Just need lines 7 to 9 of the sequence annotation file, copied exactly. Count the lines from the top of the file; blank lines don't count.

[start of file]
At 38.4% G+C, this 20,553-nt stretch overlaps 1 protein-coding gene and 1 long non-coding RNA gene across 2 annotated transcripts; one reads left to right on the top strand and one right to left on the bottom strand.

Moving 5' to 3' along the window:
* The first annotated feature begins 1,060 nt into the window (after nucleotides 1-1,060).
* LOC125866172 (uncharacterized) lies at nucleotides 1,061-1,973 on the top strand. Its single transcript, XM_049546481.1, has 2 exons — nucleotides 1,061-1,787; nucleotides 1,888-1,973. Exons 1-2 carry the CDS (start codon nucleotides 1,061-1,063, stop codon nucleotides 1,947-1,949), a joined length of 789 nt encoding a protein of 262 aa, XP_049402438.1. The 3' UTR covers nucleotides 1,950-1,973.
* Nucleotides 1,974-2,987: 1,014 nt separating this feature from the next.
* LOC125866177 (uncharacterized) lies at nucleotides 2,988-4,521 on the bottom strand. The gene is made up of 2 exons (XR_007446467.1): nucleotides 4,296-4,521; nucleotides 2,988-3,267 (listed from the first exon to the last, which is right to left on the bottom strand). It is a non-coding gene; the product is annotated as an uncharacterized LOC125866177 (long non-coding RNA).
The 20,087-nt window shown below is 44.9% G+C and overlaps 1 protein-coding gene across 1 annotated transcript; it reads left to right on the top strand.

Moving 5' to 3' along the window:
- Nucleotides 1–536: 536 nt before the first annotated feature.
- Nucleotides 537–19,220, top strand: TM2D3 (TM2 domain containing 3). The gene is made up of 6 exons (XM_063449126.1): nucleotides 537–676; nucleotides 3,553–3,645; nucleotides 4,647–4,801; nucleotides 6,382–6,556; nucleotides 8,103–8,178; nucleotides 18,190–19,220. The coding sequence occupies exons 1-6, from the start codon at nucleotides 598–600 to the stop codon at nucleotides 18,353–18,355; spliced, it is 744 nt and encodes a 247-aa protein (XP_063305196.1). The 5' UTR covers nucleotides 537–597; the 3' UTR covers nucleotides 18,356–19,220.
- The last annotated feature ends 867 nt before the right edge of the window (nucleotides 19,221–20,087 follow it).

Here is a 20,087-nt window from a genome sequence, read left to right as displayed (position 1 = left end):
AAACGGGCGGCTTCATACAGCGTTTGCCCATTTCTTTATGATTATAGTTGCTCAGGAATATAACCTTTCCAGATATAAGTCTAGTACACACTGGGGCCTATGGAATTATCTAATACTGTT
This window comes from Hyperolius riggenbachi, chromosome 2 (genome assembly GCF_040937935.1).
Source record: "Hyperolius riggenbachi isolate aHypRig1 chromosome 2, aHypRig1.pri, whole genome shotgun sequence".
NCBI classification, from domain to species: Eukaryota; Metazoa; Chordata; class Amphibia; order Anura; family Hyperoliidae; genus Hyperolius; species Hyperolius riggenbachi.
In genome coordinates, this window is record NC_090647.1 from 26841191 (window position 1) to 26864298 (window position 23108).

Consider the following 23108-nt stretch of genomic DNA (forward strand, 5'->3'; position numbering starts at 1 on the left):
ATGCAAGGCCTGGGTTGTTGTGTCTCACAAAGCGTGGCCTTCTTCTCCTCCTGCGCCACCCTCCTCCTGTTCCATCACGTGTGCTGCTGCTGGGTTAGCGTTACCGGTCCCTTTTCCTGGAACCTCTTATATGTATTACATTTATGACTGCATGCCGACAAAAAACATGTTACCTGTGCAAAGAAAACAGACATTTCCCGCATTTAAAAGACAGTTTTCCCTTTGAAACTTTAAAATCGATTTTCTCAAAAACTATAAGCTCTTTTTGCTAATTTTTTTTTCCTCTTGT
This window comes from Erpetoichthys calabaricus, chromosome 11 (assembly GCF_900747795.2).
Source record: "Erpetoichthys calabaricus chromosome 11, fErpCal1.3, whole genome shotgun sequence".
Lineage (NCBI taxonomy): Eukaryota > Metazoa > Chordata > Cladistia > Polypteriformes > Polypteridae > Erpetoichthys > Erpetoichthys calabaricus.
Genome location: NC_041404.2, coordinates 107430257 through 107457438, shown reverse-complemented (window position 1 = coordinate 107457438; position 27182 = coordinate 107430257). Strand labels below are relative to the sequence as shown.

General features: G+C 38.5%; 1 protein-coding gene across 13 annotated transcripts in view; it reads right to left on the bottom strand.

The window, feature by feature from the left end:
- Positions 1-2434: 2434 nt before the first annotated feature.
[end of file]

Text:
The 20,087-nt window shown below is 44.9% G+C and overlaps 1 protein-coding gene across 1 annotated transcript; it reads left to right on the top strand.

Moving 5' to 3' along the window:
- Nucleotides 1–536: 536 nt before the first annotated feature.